Following the period of economic uncertainty in the 1970s and the crisis of certain agricultural structures that were unable to continue the race for productivity during the rise in interest rates in the 1980s, the dichotomy of agriculture in one "two-speed" agriculture will strengthen. The neo-liberal turn will effectively be followed by the strengthening of cohabitation between large agricultural structures integrated into productivism and small agricultural structures which will fit more specifically into a logic of quality labels, local sales or more generally of diversification of activities. The maintenance of certain small structures over time, while medium-sized structures disappear more quickly in favor of the concentration of larger ones, is partly the result of a strengthening of income inequalities within households in recent decades. of the period of financialized capitalism. Indeed, the increase in income inequalities and the strengthening of irreducible budgetary constraints (transport and rent in particular) on the most modest budgets push the consumption of food products at very low costs and therefore reinforce this two-speed diet which is materializes in production in an agriculture itself at two speeds: one which continues its movement of concentration, intensification and specialization and the other which strengthens its position in quality production and/or poly-activity .

Union positions in the current crisis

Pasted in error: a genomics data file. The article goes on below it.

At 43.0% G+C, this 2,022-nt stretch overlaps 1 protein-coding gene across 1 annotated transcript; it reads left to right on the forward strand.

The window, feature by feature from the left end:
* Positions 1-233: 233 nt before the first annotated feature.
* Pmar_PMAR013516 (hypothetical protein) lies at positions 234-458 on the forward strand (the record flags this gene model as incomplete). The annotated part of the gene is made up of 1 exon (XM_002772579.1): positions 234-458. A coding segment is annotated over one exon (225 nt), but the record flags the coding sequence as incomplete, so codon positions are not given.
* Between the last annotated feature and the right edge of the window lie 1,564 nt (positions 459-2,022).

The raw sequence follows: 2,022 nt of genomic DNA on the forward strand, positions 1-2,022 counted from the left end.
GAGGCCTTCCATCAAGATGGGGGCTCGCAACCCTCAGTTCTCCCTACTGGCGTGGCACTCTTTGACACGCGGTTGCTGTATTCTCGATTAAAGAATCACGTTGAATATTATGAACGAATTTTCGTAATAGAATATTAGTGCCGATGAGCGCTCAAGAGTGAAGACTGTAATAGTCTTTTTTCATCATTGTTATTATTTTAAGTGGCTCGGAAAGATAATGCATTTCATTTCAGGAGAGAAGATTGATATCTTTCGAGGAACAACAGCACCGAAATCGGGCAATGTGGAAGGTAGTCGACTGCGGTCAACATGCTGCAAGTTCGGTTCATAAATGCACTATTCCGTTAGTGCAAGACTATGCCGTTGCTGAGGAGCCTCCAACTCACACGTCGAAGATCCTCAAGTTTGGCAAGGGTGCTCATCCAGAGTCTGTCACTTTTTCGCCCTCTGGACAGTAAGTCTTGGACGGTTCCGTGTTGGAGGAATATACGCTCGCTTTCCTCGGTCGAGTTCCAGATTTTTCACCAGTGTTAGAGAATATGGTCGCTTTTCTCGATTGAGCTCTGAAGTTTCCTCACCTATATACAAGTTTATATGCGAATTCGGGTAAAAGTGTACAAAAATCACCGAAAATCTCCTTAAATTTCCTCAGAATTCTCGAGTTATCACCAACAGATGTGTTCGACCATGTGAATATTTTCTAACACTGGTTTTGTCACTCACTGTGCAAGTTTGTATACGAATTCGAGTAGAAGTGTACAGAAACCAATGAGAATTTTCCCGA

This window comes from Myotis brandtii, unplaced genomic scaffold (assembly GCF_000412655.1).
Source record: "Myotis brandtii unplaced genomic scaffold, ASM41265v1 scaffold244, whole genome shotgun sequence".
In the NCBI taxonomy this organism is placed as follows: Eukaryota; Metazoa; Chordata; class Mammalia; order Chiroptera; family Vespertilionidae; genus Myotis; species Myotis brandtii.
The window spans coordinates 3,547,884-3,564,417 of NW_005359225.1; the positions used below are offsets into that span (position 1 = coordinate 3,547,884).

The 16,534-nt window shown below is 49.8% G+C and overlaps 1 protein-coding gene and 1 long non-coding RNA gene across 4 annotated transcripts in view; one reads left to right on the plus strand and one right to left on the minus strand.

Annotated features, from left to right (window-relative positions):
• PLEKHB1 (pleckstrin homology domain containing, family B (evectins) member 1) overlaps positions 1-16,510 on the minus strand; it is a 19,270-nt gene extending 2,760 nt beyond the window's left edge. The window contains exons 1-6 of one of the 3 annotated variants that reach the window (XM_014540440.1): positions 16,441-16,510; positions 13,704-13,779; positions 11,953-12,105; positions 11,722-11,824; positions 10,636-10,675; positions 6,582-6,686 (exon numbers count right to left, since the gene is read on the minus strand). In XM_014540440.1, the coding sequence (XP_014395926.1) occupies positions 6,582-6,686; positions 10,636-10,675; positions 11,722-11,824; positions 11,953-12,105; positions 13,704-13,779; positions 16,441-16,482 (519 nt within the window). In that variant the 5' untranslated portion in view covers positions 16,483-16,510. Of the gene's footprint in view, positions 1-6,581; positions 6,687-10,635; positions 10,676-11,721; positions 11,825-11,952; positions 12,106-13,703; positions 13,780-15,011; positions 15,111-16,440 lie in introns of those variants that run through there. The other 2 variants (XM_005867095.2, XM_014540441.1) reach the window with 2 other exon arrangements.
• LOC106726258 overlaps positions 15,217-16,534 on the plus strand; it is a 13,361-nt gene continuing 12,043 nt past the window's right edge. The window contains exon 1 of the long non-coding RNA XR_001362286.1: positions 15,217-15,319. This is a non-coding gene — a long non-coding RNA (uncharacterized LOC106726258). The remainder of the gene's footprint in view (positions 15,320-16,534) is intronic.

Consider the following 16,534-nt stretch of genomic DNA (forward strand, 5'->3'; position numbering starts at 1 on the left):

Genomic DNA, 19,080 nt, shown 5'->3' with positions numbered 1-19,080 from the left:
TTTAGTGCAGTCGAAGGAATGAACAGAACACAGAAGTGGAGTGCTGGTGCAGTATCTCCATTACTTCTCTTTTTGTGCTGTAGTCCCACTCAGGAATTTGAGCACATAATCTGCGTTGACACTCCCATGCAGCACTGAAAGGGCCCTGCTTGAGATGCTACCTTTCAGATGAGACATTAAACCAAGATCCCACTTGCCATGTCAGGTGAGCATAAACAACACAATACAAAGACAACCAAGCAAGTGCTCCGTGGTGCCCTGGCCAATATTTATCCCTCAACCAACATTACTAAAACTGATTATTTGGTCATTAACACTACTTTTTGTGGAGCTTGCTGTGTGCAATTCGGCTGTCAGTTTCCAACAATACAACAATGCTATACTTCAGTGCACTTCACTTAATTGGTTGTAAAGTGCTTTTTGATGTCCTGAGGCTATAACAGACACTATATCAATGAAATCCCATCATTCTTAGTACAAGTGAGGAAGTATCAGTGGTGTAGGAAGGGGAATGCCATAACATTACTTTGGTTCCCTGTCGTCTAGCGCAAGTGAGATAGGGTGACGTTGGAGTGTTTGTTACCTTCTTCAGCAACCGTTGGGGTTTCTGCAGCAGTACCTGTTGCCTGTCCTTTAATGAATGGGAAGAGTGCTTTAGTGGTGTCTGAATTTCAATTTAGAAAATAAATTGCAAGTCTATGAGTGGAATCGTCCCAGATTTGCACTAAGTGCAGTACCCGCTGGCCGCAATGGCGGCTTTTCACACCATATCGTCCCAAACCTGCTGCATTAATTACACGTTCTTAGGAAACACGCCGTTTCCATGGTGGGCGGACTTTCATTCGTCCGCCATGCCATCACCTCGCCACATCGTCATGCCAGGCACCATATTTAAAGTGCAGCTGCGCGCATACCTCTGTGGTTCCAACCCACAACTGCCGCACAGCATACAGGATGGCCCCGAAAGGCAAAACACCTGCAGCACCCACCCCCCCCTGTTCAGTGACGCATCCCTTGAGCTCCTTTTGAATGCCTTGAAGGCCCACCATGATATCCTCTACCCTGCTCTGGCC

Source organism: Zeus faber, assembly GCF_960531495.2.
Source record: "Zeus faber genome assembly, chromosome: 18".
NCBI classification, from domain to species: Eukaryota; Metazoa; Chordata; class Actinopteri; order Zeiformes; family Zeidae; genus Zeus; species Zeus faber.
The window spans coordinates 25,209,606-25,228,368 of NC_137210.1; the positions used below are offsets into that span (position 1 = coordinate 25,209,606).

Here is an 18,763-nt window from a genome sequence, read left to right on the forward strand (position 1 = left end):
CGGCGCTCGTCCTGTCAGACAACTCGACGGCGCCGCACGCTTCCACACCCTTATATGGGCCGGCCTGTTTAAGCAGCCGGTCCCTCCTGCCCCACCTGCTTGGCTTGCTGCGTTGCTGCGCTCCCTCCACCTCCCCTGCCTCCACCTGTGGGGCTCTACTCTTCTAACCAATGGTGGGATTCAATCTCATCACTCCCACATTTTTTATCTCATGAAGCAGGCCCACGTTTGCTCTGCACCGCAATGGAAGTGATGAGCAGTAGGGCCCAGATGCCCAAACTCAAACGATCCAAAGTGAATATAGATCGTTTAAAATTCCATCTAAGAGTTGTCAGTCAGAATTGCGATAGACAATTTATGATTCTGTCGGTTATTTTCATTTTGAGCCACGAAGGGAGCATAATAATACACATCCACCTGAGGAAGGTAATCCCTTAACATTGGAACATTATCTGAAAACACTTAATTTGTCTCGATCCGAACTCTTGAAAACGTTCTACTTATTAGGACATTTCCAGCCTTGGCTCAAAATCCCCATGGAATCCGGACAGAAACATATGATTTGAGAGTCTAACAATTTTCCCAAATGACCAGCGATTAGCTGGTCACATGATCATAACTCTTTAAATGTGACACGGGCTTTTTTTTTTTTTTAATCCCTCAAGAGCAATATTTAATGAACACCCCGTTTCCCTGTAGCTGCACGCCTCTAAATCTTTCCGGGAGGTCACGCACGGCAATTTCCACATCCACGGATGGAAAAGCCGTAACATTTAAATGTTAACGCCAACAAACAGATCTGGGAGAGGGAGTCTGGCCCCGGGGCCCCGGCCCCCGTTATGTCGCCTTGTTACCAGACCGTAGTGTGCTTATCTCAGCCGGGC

Faced with these dynamics of agriculture within capitalism, and although we can have more sympathy for the Confédération Paysanne (left-wing union, more internationalist and more concerned with ecological and social issues) than for the Rural Coordination (union of right or even extreme right), the two unions however share "certain criticisms" with regard to the current regulation of the European agricultural sector on: the overly export orientation of the French and European agricultural model; bringing European agricultural goods into competition with agricultural goods from non-European countries produced under social and environmental conditions meeting standards lower than European standards; the lack of support for the development of transversal producer organizations in order to strengthen the negotiating power of farmers vis-à-vis processors and distributors; or even exposure to different forms of financialization. These relate to the arrival of financial actors taking part in the capital of agricultural operations when farmers' debt possibilities reach saturation or relating to exposure to international markets and the volatility of their prices, constraining indirectly producers to resort to financial products such as futures markets and various insurance to protect themselves from these structural price variations.